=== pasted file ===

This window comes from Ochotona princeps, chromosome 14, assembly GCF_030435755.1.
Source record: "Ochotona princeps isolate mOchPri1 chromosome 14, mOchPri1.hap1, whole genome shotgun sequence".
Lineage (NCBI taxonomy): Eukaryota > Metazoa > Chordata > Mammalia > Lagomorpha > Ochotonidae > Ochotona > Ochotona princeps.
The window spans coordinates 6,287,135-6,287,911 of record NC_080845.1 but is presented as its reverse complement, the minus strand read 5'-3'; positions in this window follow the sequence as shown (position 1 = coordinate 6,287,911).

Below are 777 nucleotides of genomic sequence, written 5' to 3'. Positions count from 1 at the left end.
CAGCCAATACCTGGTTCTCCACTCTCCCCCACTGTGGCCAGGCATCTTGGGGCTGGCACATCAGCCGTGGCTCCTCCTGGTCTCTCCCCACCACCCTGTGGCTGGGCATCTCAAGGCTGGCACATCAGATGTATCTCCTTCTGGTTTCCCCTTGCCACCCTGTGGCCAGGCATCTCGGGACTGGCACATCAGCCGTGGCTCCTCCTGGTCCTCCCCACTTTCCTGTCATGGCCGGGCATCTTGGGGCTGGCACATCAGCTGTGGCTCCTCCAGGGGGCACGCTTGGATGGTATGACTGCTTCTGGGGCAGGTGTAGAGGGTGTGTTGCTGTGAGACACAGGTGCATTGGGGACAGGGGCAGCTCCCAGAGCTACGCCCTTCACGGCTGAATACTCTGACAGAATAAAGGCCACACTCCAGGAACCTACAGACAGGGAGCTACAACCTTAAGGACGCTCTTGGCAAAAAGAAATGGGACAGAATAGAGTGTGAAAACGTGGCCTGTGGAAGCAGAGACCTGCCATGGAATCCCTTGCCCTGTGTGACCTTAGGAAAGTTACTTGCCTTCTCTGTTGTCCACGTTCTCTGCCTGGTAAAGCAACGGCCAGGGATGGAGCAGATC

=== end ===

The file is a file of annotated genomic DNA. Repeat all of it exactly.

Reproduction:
This window comes from Ochotona princeps, chromosome 14, assembly GCF_030435755.1.
Source record: "Ochotona princeps isolate mOchPri1 chromosome 14, mOchPri1.hap1, whole genome shotgun sequence".
Lineage (NCBI taxonomy): Eukaryota > Metazoa > Chordata > Mammalia > Lagomorpha > Ochotonidae > Ochotona > Ochotona princeps.
The window spans coordinates 6,287,135-6,287,911 of record NC_080845.1 but is presented as its reverse complement, the minus strand read 5'-3'; positions in this window follow the sequence as shown (position 1 = coordinate 6,287,911).

Below are 777 nucleotides of genomic sequence, written 5' to 3'. Positions count from 1 at the left end.
CAGCCAATACCTGGTTCTCCACTCTCCCCCACTGTGGCCAGGCATCTTGGGGCTGGCACATCAGCCGTGGCTCCTCCTGGTCTCTCCCCACCACCCTGTGGCTGGGCATCTCAAGGCTGGCACATCAGATGTATCTCCTTCTGGTTTCCCCTTGCCACCCTGTGGCCAGGCATCTCGGGACTGGCACATCAGCCGTGGCTCCTCCTGGTCCTCCCCACTTTCCTGTCATGGCCGGGCATCTTGGGGCTGGCACATCAGCTGTGGCTCCTCCAGGGGGCACGCTTGGATGGTATGACTGCTTCTGGGGCAGGTGTAGAGGGTGTGTTGCTGTGAGACACAGGTGCATTGGGGACAGGGGCAGCTCCCAGAGCTACGCCCTTCACGGCTGAATACTCTGACAGAATAAAGGCCACACTCCAGGAACCTACAGACAGGGAGCTACAACCTTAAGGACGCTCTTGGCAAAAAGAAATGGGACAGAATAGAGTGTGAAAACGTGGCCTGTGGAAGCAGAGACCTGCCATGGAATCCCTTGCCCTGTGTGACCTTAGGAAAGTTACTTGCCTTCTCTGTTGTCCACGTTCTCTGCCTGGTAAAGCAACGGCCAGGGATGGAGCAGATC